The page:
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Robert Fisher
30-Nov-2008, 17:31
For those interested in extreme LF macro:

URL below is for image of two bellows that I have been using for LF macro.

Both are for Sinar P/P2/Norma non metering. Both are 4 feet extended. Camera Bellows constructed these in August. One is a 45 to 57 - the other 57 to 810.

My project is finished, therefore won't be needing.

http://ip.rm16.net/photos/4557.jpg

robert fallis
30-Nov-2008, 22:57
Gosh, that's a lot of bellows, what on earth where the exposures at such extreme lenght
bob

el french
1-Dec-2008, 20:10
Do you have a photo of them in use? How about one of the macro images?

Nathan Potter
2-Dec-2008, 16:28
Or where'd you find a 2500 mm. lens!

Nate Potter, Atlanta GA.

Peter J. De Smidt
3-Dec-2008, 08:26
You don't need that long of a lens to use these bellows. I did a few macros with an enlarging lens and about 6 feet of extension with an 8x10. If I remember rightly, I used a 240mm EL Nikkor.

DrPablo
3-Dec-2008, 08:46
How many tripods are you going to need?

Do you put diopters on the lens? That may get you closer without needing so much extension.

Bernice Loui
5-Dec-2008, 22:39
I'm curious, even on 8x10, what magnification is needed for your subjects? Trying to keep all that stable is going to be a MAJOR problem. DOF will be an issue, exposure will be an issue. Would you consider a shorter focal length, less bellows draw, smaller format and mounting the macro subject on a plate sitting on a Sinar standard to keep everything moving somewhat together? Kinda, been there, done this before.

Scanned light macro photography can help greatly with macro DOF problems.



For those interested in extreme LF macro:

URL below is for image of two bellows that I have been using for LF macro.

Both are for Sinar P/P2/Norma non metering. Both are 4 feet extended. Camera Bellows constructed these in August. One is a 45 to 57 - the other 57 to 810.

My project is finished, therefore won't be needing.

http://ip.rm16.net/photos/4557.jpg

DrPablo
6-Dec-2008, 07:40
I agree -- I think that you're more likely to suffer from motion, shallow DOF, and/or diffraction from a tiny aperture, so that if you're trying to get a small coin to fill up an 8x10 frame, you might get better image quality doing a 1:1 macro on 35mm or 2:1 on medium format and then enlarging.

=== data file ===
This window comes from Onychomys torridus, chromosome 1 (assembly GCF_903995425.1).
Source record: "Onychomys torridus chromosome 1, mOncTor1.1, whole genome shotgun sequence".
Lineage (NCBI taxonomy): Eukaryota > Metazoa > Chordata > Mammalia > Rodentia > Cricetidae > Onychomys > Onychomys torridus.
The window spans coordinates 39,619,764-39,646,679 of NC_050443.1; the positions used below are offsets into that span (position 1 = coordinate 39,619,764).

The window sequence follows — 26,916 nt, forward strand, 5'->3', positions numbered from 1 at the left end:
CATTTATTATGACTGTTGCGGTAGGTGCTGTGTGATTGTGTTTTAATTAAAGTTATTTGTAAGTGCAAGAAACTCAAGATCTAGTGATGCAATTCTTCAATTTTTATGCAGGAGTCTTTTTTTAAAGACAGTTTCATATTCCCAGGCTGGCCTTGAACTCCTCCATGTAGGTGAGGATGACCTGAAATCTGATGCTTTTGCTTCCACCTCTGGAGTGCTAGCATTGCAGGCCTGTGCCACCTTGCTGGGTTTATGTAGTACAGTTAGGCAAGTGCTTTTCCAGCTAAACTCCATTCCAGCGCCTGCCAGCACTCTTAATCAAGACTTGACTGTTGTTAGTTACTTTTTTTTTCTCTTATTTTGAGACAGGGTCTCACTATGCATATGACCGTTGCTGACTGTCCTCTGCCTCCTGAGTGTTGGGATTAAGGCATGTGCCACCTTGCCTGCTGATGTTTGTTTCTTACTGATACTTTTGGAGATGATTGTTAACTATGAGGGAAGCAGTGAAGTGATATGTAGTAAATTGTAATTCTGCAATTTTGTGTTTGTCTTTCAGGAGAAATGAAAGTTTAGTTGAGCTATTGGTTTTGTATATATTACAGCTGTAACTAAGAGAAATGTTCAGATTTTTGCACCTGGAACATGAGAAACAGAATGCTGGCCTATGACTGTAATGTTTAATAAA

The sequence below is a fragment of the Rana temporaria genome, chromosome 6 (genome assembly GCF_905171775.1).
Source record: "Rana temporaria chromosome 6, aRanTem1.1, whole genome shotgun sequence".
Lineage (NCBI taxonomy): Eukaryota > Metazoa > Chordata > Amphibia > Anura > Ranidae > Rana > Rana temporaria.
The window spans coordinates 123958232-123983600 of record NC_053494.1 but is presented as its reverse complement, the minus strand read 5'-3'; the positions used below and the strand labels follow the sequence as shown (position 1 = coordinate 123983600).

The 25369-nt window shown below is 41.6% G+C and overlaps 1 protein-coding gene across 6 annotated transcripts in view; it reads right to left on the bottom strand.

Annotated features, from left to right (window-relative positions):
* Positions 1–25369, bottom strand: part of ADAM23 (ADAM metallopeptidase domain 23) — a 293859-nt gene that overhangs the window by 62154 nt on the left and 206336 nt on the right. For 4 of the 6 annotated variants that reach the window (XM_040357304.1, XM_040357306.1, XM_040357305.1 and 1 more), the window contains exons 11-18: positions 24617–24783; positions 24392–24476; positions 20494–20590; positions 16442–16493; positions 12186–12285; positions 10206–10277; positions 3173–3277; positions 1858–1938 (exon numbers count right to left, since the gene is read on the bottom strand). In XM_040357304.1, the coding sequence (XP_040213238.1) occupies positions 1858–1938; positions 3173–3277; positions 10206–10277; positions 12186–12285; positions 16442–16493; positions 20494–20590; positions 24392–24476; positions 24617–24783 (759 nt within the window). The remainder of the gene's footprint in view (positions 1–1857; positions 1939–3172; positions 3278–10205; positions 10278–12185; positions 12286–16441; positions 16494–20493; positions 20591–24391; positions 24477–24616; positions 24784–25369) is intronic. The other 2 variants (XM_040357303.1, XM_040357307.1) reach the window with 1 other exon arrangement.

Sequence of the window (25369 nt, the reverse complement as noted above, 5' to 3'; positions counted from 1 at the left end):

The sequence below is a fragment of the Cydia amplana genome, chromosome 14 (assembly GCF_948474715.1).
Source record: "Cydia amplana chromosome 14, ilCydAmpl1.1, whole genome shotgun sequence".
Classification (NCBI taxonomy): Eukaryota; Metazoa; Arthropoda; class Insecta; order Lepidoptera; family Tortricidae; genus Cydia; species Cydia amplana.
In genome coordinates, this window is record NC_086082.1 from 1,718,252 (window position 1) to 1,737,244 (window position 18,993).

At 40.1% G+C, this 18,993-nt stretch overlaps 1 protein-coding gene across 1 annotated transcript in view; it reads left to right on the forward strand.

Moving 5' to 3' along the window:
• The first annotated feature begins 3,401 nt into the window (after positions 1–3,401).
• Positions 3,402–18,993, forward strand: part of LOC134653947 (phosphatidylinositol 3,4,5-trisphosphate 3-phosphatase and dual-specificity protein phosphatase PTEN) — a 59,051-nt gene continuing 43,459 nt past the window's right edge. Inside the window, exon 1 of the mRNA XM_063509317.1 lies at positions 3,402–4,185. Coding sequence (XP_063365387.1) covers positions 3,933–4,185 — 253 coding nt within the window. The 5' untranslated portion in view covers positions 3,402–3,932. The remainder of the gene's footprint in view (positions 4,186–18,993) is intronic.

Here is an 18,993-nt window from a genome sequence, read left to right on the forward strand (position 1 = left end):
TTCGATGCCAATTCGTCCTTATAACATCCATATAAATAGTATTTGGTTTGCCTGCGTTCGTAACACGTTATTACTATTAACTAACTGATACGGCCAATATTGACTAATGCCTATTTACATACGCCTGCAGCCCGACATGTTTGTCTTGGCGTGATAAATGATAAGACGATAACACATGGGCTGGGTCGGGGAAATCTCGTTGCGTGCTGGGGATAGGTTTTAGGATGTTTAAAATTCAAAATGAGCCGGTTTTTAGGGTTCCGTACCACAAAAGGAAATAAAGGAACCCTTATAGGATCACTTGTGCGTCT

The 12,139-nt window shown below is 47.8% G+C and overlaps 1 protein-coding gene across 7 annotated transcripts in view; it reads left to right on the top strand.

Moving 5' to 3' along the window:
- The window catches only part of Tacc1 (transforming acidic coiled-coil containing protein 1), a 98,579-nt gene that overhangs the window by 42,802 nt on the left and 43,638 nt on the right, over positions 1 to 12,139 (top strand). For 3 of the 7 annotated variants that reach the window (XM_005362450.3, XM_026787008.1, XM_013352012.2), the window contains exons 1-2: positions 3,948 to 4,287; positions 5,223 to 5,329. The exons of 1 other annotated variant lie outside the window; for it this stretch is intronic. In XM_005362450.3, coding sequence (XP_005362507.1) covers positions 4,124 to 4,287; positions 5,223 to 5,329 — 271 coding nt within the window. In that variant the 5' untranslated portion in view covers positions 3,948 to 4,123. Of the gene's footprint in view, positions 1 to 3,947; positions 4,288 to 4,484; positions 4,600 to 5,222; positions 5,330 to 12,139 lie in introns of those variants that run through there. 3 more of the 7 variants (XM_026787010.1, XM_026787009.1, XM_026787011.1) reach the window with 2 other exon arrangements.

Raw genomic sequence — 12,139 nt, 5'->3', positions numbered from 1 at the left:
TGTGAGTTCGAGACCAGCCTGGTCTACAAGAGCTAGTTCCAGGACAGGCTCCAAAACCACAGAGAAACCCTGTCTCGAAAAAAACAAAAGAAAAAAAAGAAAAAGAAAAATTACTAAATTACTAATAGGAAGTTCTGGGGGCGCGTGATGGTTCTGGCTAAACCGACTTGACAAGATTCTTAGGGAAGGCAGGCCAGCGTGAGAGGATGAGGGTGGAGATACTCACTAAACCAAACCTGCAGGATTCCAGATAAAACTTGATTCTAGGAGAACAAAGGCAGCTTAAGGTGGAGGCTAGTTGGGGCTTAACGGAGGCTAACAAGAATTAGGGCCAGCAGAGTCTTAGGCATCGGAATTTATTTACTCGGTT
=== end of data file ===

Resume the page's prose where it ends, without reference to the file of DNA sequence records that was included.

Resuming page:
Robert Fisher
6-Dec-2008, 08:57
"Trying to keep all that stable is going to be a MAJOR problem"

Was ABSOLUTELY NOT a problem for me. All Sinar rail, standards - three HD tripods (ten pounds suspended weight on each)

"DOF will be an issue"

Yes

"exposure will be an issue"

Was ABSOLUTELY NOT a problem for me.

Nathan Potter
6-Dec-2008, 14:25
Or where'd you find a 2500 mm lens! I was kidding of course, but would be fun with landscapes - you'd want to use a short focal length lens for 10X macro to reduce the lens draw. When I was doing similar high mag. macro I found that an optical, vibration isolated table, and an optical bench mount for the camera, lens and bellows eliminated the vibration problems. Additionally I cranked up several halogen goose neck illuminators in order to achieve critical focusing. But in general I was always somewhat disappointed with the image quality obtained at small apertures. Not until I did a few images using a lashed up scanning macrophotography setup as mentioned above was I really happy and even then the width of the slit illumination exceeded the DOF of the lens used so I was unable to really optimize resolution on the film. But it's great fun - eh Robert.

Nate Potter, Austin TX.

el french
10-Dec-2008, 23:19
Any posiblility of seeing a photo of it set up and an image taken with it?